You can use fresh lemons to get relief from a sore throat, as they help remove mucus.
Being rich in vitamin C, lemon also helps boost the immune system and assists the body in fighting the infection that is causing the sore throat.
Its antibacterial and anti-inflammatory properties also help reduce associated symptoms, such as a runny nose and coughing.
- Put the juice and peels from 4 lemons and 1 tablespoon of ginger slices in a pan.
- Add enough boiling water to cover the ingredients.
- Cover and let it steep for 10 minutes.
- Strain the liquid.
- Dilute this liquid with an equal amount of warm water and add raw honey for taste.
- Give your child this hot lemonade to drink, a few times a day.
Honey is a safe remedy for children age 1 and older who are suffering from a sore throat.
Honey can relieve the symptoms of a sore throat, due its moisturizing and humectant properties. It also contains antibacterial, antimicrobial and antiseptic properties that fight the microbes that cause a sore throat.
It is also good for your child’s immunity.
- Mix 1 tablespoon of raw, organic honey into a cup of warm water. Stir well and give it to your child to drink, 2 or 3 times a day.
- Alternatively, mix 1 tablespoon each of honey and lemon juice into a cup of lukewarm water. Make your child sip the mixture slowly, a few times a day.
- Before going to bed, add 1 teaspoon of honey to a glass of warm milk and offer it to your child.
Caution: As raw honey can carry harmful bacteria that can cause infant botulism, you should never feed it to babies under age 1.
6. Humid Air
Humid air helps ease breathing and provides quick relief from the discomforts of a sore throat. So, you need to increase the level of humidity in your home and especially where your child sleeps.
Moist air can also help with congestion and lessen the intensity of coughing fits associated with a sore throat.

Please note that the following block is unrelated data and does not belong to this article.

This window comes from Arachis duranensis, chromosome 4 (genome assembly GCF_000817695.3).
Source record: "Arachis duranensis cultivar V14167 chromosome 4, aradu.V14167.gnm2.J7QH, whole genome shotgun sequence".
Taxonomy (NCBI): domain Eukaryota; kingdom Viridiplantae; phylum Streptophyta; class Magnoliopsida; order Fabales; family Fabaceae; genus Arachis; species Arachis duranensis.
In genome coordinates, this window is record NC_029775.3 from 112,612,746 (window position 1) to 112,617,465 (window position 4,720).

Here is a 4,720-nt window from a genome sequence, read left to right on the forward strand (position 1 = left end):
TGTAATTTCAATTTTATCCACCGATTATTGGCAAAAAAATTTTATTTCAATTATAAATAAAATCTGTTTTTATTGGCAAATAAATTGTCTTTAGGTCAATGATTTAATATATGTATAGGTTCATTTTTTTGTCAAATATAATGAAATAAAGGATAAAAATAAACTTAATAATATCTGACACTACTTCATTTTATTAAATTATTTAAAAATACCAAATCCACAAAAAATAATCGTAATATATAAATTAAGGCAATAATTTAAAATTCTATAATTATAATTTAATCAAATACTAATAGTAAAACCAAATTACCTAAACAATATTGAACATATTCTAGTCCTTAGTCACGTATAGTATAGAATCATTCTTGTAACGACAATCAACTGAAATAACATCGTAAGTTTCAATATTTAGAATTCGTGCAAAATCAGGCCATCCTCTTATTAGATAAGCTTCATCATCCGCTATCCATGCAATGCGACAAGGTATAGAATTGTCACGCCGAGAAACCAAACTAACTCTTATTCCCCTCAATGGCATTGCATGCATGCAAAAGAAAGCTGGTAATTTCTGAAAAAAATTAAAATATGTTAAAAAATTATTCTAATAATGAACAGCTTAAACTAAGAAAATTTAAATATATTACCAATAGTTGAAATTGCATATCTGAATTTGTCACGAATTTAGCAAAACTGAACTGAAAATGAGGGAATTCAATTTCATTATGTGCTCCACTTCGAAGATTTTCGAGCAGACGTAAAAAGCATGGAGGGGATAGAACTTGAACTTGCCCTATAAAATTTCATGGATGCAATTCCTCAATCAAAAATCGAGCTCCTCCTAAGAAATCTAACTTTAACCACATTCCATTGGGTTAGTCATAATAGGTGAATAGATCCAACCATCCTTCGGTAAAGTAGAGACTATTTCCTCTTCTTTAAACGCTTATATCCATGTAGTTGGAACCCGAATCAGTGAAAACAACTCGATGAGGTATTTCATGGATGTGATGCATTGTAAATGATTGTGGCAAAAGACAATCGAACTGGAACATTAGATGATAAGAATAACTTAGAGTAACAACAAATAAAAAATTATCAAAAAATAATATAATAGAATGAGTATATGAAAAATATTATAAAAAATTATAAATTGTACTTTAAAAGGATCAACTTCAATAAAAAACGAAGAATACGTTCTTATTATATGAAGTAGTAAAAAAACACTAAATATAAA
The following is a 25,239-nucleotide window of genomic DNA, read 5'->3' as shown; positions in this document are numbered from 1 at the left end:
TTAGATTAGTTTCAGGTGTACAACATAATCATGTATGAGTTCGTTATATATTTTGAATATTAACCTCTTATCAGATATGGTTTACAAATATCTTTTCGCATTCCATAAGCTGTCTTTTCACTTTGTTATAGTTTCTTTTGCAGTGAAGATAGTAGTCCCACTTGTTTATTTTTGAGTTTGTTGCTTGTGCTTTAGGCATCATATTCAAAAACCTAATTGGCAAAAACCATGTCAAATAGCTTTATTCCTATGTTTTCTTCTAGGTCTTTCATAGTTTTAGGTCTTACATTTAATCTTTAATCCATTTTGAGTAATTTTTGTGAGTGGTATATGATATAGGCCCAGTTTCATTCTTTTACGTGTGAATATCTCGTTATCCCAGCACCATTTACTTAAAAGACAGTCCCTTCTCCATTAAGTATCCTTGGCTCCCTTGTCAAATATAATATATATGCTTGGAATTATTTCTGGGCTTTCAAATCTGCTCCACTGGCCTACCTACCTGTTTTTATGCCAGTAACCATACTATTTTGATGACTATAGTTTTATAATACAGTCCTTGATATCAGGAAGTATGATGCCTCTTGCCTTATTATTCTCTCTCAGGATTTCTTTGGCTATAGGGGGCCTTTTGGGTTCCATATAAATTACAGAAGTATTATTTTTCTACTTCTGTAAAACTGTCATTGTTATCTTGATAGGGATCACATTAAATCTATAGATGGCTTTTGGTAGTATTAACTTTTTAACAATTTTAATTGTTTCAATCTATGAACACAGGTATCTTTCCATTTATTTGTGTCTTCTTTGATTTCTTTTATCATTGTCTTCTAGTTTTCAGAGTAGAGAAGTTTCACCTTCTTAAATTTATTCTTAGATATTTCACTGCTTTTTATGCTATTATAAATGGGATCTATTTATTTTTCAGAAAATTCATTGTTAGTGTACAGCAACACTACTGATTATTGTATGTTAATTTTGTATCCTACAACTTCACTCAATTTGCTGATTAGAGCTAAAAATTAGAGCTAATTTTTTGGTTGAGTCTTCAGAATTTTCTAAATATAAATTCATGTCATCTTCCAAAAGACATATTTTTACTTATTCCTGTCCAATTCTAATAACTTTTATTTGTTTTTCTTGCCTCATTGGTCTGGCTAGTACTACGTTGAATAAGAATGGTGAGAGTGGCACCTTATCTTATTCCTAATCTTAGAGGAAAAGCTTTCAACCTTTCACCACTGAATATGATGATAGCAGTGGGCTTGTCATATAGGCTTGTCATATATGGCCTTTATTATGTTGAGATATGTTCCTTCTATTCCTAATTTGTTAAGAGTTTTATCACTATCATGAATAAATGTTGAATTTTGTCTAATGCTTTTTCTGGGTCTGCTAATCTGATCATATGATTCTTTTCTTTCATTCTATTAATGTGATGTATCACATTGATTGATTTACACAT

- Use a humidifier wherever possible in your home, especially in the room where your child sleeps.
- Another option is to place a bowl of hot water in the room to increase the moisture in the air. You can also place a pot of water on the radiator in your child’s room.
Whether you are using a humidifier or a bowl of hot water, be sure to place it in a safe place to prevent accidents. Also, keep it clean to prevent mold growth.
7. Apple Cider Vinegar
Apple cider vinegar is helpful for treating a sore throat in children.
It helps alkalize the body, thus helping with dry and sore throats caused by an allergy or an infection.
It also helps maintain the pH balance in the mouth, thereby keeping the mouth well-moisturized to prevent or treat a dry throat.
Plus, apple cider vinegar boosts the immune system.
- Add 1 teaspoon of raw, unfiltered apple cider vinegar and 1 teaspoon of honey to a cup of warm water. You can also add a little lemon juice. Make your child drinks it slowly. Do this 2 or 3 times a day.
- Also, you can make a gargle solution with apple cider vinegar. Mix ¼ teaspoon of salt and 1 teaspoon of apple cider vinegar into a cup of warm water. Make your child gargle with it several times a day.
Ginger is another good home remedy for treating a sore throat in children.
It has anti-inflammatory, antiviral and antitussive (cough-suppressant) properties that help reduce congestion and relieve the symptoms of a sore throat.
Plus, it boosts the immune system to help speed up recovery.